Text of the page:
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Some saving and student loan advice PLEASE!

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  • Some saving and student loan advice PLEASE!

    Hey all:

    I just discovered this website and have done some exploring... what an awesome place!

    Here's my story:

    I'm 27 and I just got my Masters and have recently started paying off all my (Private and Federal) student loans, about $120k in total. In an attempt to save money, I recently moved back in with my parents until I sort out my life, financially. This is proving to be a lot more difficult than expected and am now regretting my college education. (Not my MA, that was free. But I do wish I had gone to a cheaper undergraduate school). Considering the housing market and interest rates as of late, I would like to buy a home. This has been a dream of mine for some time now. The problem is that the money seems to disappear, and I don't know where it's going...


    Here's my financial background:
    Assets:

    Income: 60k
    Savings: 2.5k
    Stocks: 8k
    401A: 4k
    403B: 1K

    Currently, about 30% of my check goes to my 401A.

    Liabilities:

    Student Loans (ca. 34k for Federal - 5k and 4.3k @ 2.1% and 17k and 9.7k @ 6.5%; ca. 80k for Private - 25k @ 7%, 30k @ 6.5%, 13k @ 4.5% and 11k @ 3%.)about 1.1k a month
    Car Loan - $270 a month, 18k @ 3.3% for 7 year term, ocassionally double up on payments
    Phone - $260 a month (Family Plan, pay for family since parents don't charge me rent)
    Car Insurance - $400 a year
    Credit Cards: $830 balance @ 16% and $2.5k balance @ 10.24%

    Since I've started paying off my loans, I have been left in a financial mire. I consider myself lucky that I can pay these loans, but it just seems like that's all I can afford to do. I really would like to buy property soon, but more importantly, I want to be able to SAVE. Would it be a good idea to consolidate these loans? I've heard conflicting reports regarding consolidation. At the moment, I'm shopping around for different consolidation loans, but it seems that getting one is A LOT harder than applying for the private student loan, even with EXCELLENT credit and a history of automatic payments. Does it even make sense to consolidate? Should I contribute less to my retirement? More importantly, any recommendations on how to go about saving money? I've read on the posts that some people were able to pay off their student loans in crazy-short amounts of time... how did you do it? Is it stupid of me to even think about buying a home at the moment? Should I just take my savings/stocks and pay off all the credit cards? I have so many questions and no one to ask! Any advice you could offer me would be a HUGE help!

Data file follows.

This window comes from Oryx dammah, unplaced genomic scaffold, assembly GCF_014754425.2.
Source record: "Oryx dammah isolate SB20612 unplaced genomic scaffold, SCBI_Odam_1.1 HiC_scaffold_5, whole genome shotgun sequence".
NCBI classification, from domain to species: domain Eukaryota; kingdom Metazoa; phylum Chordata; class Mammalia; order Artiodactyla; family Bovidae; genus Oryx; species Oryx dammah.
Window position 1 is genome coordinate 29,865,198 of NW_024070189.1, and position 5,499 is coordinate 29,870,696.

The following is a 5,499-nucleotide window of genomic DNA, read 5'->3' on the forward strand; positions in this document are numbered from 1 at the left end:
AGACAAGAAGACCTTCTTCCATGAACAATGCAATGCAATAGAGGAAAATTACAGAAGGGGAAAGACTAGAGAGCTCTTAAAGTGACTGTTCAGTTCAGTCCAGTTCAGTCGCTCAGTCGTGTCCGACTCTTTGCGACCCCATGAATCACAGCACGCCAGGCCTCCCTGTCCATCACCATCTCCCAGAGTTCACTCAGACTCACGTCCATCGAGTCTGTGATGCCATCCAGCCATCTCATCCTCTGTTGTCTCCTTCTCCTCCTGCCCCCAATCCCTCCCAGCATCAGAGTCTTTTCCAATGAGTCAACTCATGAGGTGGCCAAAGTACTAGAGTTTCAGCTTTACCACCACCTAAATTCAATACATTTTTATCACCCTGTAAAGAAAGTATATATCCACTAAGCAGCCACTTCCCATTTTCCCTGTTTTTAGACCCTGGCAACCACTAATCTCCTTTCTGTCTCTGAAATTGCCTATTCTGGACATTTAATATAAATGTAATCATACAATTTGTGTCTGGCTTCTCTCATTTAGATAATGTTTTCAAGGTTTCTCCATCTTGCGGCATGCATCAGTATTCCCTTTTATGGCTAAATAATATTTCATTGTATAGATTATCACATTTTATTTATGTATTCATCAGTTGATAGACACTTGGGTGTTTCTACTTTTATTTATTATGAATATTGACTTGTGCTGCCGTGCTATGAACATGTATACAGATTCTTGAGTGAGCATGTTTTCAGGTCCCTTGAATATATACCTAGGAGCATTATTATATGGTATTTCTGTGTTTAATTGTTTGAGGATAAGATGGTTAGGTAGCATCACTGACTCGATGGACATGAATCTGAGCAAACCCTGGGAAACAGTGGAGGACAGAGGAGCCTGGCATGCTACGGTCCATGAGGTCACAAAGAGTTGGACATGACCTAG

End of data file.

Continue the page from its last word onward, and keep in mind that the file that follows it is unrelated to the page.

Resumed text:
THANKS AGAIN!

  • #2
    You can't consolidate private and federal loans together, but you can try to consoildate all the private loans, then consolidate all the federal ones.

    Rule of thumb is to start with the highest interest rate first. I'd start by making the minimum payments on the car and the SL's and knock out the credit cards first. Then move to your car. Next would be the SL's. Hopefully you are able to consolidate.

    the dream of a house should be on the backburner for now. Another rule of thumb is to have 20% down. You are going to need to rent at least for some time before you save up.

    I learned to save by paying myself first. The first "bill" I wrote out each month was the money for me. For my savings and my investments. Then I learned to live on what was left.
    Brian

    Comment


    • #3
      Originally posted by Cabowabo84 View Post
      student loans, about $120k in total

      I would like to buy a home. This has been a dream of mine for some time now. The problem is that the money seems to disappear, and I don't know where it's going...

      Income: 60k
      Savings: 2.5k
      Stocks: 8k
      401A: 4k
      403B: 1K

      Currently, about 30% of my check goes to my 401A.

      Liabilities:

      Student Loans
      Car Loan - $270 a month, 18k @ 3.3% for 7 year term
      Credit Cards: $830 balance @ 16% and $2.5k balance @ 10.24%